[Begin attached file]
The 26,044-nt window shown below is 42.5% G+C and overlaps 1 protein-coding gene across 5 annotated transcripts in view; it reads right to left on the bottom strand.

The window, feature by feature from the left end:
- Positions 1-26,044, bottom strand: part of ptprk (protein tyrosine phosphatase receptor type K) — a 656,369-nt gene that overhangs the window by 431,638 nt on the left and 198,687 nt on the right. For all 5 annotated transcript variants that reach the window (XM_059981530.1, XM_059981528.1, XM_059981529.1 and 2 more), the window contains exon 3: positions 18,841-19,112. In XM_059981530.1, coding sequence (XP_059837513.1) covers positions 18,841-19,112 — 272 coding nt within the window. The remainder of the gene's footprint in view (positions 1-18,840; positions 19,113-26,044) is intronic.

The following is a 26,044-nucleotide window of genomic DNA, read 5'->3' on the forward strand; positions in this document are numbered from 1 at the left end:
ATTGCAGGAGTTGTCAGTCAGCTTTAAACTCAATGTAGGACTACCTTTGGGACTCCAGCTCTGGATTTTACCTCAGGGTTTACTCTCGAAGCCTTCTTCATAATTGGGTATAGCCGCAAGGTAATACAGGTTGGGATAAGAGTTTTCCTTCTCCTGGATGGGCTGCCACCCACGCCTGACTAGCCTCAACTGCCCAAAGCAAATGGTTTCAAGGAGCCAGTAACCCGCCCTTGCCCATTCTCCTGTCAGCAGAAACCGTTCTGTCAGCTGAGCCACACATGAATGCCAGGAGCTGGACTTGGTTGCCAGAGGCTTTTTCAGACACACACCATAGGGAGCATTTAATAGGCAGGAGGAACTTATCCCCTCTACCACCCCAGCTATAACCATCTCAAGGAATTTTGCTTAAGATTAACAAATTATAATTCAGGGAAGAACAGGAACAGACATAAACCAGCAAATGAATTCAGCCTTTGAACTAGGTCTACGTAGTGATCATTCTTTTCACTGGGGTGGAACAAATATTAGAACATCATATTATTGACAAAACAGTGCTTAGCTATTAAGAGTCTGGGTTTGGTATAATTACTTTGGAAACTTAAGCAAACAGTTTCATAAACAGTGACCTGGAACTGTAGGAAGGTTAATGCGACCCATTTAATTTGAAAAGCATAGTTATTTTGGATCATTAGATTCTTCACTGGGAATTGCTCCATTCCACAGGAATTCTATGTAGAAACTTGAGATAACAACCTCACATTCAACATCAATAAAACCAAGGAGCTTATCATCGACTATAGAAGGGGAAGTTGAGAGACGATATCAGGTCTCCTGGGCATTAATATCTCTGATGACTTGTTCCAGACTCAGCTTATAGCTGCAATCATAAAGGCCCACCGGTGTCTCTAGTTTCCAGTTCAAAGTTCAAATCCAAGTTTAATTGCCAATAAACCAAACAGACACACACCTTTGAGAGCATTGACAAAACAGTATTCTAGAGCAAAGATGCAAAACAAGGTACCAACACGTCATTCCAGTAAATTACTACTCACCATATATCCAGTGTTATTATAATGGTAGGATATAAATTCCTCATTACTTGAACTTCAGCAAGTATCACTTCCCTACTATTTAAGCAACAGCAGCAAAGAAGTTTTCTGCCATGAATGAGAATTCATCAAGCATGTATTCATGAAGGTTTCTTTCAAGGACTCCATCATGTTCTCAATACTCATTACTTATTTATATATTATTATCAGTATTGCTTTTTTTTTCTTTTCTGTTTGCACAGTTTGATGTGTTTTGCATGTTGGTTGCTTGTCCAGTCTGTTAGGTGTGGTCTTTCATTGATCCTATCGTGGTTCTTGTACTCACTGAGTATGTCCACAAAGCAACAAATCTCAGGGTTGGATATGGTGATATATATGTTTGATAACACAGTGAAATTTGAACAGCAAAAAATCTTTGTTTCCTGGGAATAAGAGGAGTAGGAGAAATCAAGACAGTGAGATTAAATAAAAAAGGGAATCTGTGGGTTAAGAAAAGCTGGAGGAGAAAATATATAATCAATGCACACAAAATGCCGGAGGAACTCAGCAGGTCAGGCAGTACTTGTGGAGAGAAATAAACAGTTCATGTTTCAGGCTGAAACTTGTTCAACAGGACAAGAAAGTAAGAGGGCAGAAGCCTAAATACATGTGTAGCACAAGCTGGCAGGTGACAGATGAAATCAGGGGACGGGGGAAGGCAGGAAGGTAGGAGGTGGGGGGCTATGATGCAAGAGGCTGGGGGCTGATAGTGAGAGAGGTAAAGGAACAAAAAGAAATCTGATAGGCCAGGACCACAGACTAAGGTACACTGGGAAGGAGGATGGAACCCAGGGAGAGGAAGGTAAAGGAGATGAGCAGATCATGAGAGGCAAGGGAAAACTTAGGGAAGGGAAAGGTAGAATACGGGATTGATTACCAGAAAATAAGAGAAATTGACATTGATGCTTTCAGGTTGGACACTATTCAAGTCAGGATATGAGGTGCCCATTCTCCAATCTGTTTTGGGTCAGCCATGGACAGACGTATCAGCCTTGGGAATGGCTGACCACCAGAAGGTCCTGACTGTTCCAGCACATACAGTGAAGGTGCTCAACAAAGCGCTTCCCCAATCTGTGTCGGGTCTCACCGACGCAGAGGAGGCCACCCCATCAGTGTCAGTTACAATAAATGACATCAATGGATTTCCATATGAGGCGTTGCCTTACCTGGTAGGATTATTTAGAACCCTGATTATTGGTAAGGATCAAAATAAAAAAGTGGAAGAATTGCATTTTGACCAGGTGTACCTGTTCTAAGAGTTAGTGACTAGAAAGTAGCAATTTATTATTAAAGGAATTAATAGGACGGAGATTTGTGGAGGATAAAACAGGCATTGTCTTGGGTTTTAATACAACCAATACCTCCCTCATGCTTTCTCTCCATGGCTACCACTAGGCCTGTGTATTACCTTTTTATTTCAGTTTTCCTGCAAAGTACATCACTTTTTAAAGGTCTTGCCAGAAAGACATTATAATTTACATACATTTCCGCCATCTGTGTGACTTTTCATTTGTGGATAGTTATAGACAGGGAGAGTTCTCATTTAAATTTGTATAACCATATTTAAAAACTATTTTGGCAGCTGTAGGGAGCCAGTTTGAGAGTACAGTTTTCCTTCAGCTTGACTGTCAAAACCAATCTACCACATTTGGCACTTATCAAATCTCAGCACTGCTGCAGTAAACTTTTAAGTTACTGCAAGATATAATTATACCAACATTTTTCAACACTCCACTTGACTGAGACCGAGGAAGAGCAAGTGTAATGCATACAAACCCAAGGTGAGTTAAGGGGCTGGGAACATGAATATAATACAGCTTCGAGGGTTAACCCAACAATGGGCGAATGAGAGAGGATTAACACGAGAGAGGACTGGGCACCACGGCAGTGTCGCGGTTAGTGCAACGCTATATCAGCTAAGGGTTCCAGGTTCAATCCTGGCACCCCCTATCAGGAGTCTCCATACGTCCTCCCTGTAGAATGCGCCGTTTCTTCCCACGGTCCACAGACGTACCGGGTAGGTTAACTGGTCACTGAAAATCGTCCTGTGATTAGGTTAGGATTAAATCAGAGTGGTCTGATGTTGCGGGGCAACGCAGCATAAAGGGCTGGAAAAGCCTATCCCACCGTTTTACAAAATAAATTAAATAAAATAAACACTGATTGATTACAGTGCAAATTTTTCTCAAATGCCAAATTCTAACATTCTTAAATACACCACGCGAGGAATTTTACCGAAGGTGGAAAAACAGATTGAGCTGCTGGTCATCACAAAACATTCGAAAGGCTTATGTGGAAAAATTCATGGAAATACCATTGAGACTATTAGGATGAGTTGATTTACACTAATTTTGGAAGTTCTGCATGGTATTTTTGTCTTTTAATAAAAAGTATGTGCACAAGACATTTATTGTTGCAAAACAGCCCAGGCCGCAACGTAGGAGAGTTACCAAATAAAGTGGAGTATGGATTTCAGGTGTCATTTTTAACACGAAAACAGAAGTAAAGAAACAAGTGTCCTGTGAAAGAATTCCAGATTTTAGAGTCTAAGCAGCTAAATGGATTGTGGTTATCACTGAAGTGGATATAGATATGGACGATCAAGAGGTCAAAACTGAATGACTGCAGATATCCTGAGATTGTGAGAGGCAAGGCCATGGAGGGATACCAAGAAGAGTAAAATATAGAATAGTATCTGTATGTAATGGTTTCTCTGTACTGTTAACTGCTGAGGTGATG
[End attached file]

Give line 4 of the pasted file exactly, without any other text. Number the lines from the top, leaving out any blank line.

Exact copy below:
The following is a 26,044-nucleotide window of genomic DNA, read 5'->3' on the forward strand; positions in this document are numbered from 1 at the left end: